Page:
By Akin Ojumu

That the Almighty God uses imperfect people to accomplish His perfect purpose on earth should not be a matter of debate amongst those who have a good understanding of Scripture. No one who truly believes that God is omniscient, omnipotent, omnipresent, eternal and immutable would question that God frequently intervenes in the affairs of humankind and appoints over the children of men whomsoever He chooses. If God can use a dumb ass speaking with man's voice to rebuke the madness of a corrupt prophet, in His manifest wisdom, He can use just about any one of His creations to fulfill His divine desire.

Throughout the history of mankind, God has raised up men and women, mere earthen vessels, to carry out His will. By His divine power, the LORD has been known to transform mere mortals into near immortals. His mighty hands have been seen at work changing destiny of slaves and making them kings. God used a handful of unlearned hillbillies from the backwaters of Galilee to spread the good news of salvation from Jerusalem to Judea and to the uttermost part of the earth ushering in the dispensation of grace and the Church age.

Likewise, what should never be a matter of dispute among Christians is God’s attitude towards sin. Those who claim to serve a Holy God should not be at opposing sides of an argument over God’s intolerance to sin and repulsion to unrighteousness. The Scripture is quite explicit about the attitude of God when it comes to sinfulness. We all know, or rather, we should all know, that God hates sin.

In Hebrews 1:8-9 we read, “Thy throne, O God, is for ever and ever: a scepter of righteousness is the scepter of thy kingdom. Thou hath loved righteousness, and hated iniquity; therefore God, even thy God, hath anointed thee with the oil of gladness above thy fellows."

Of late, a great schism has emerged within the Body of Christ. There is now a great divide amongst believers regarding the question of sin and God’s attitude towards sin. What God considers sin and what He expects Christians to do about it, have become a topic of impassioned debate in the Household of Faith. What once was thought to be an immovable ancient landmark, with regards to sinfulness and the righteous indignation it should appropriately arouse, have suddenly become victims in the shifting sands of false equivalence and carnal relativism, and sacrificial lambs of politics of convenience.

The attitude of some Christian folks to the many sins in the life of Donald Trump, whom these Christians, for some inexplicable reasons, have determined to be the chosen vessel of God who will restore the lost glory of Christianity first in America and then the rest of the world, in the mold of the historical Persian king, Cyrus the Great, have left many serious minded people perplexed and many a student of the Bible pondering.

The “see no evil, hear no evil, speak no evil” response of these Christians to Trump’s resume of iniquities have caused those who believe in the inerrancy of Scripture to ask whether, “when God is using a man to carry out His purpose, He overlooks, tolerates, and permits the lack of compassion and empathy, fear mongering and engendering of discord exhibited by such a man?" The unbelieving world is asking, "does being used by God grant a license for an unfettered life of gross corruption, crass nepotism, and disregard for the rule of law?" People who fear the wrath of God are now wondering, "is lasciviousness, boastfulness, lies, arrogance, hatred, and bigotry all given a pass in the life of a man who is claimed to be used by God?" And those who are shepherd of God's flock are also been asked whether or not, "Christians are permitted to call out, expose, and condemn the sins committed by a man who is supposedly used by God?"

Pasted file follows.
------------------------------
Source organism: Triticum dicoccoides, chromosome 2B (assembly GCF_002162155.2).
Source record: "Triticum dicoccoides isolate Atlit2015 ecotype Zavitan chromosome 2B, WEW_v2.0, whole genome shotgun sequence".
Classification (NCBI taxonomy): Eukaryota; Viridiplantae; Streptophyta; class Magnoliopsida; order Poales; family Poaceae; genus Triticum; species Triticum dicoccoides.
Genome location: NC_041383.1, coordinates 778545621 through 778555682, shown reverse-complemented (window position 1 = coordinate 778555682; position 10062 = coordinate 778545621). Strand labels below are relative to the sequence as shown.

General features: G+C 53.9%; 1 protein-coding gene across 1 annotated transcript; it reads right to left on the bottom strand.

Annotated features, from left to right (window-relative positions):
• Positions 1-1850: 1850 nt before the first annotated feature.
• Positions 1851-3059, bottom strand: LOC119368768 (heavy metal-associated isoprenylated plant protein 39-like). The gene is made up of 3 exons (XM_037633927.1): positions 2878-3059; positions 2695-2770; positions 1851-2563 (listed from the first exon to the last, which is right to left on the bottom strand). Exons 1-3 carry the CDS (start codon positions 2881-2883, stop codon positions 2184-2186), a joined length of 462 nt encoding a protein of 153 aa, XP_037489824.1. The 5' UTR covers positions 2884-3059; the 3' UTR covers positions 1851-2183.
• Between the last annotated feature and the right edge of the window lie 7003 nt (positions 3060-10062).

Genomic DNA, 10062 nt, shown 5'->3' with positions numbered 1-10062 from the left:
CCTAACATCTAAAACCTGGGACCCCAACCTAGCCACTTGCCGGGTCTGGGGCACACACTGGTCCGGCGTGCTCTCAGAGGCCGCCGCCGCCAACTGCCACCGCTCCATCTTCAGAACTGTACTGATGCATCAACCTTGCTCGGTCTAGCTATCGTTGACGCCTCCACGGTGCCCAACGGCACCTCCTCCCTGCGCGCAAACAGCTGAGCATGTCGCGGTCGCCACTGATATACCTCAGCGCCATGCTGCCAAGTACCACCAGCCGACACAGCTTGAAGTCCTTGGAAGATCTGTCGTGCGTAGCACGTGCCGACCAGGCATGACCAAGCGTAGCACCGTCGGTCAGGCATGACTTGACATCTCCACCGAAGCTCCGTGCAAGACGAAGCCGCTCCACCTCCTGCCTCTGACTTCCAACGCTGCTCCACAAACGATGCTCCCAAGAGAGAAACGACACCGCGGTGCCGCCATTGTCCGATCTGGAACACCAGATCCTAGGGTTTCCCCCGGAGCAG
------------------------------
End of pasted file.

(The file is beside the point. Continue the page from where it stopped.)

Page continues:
By turning a blind eye on the well catalogued chronicle of unrighteous deeds of Donald Trump, folks on the religious right of the political spectrum  who adore the man, and who see in him a restorer of Christian virtue in the public square seem to suggest that God is perfectly pleased with the sins of Donald Trump. These Trump worshipers are quick to remind everyone that his rise to the Office of the President of the United States, which was supposedly prophesied many years before it actually became a reality, is a supernatural phenomenon that has never before been seen in the annals of the history of humankind. And as the Cyrus of our time, Trump is busy carrying out God’s mandate, so whatever moral failings or character deficiencies he may have pale in comparison to the work of the LORD he is doing. They’ll also remind you that God uses imperfect vessels; Pharaoh, Moses, David, Nebuchadnezzar, King Cyrus, were all imperfect vessels that God used to carry out His purpose.

Therefore, they say, anyone who focuses on Trump’s long record of iniquity or points out how irreconcilable to biblical injunctions are Trump’s behaviors is either spiritually blind and ignorant of what God is doing or about to do, or willfully and deliberately trying to undermine the purpose of God on earth. To criticize Trump, these folks firmly believe, is to be clueless of the mighty move of God, and to condemn his iniquities is to touch God’s anointing.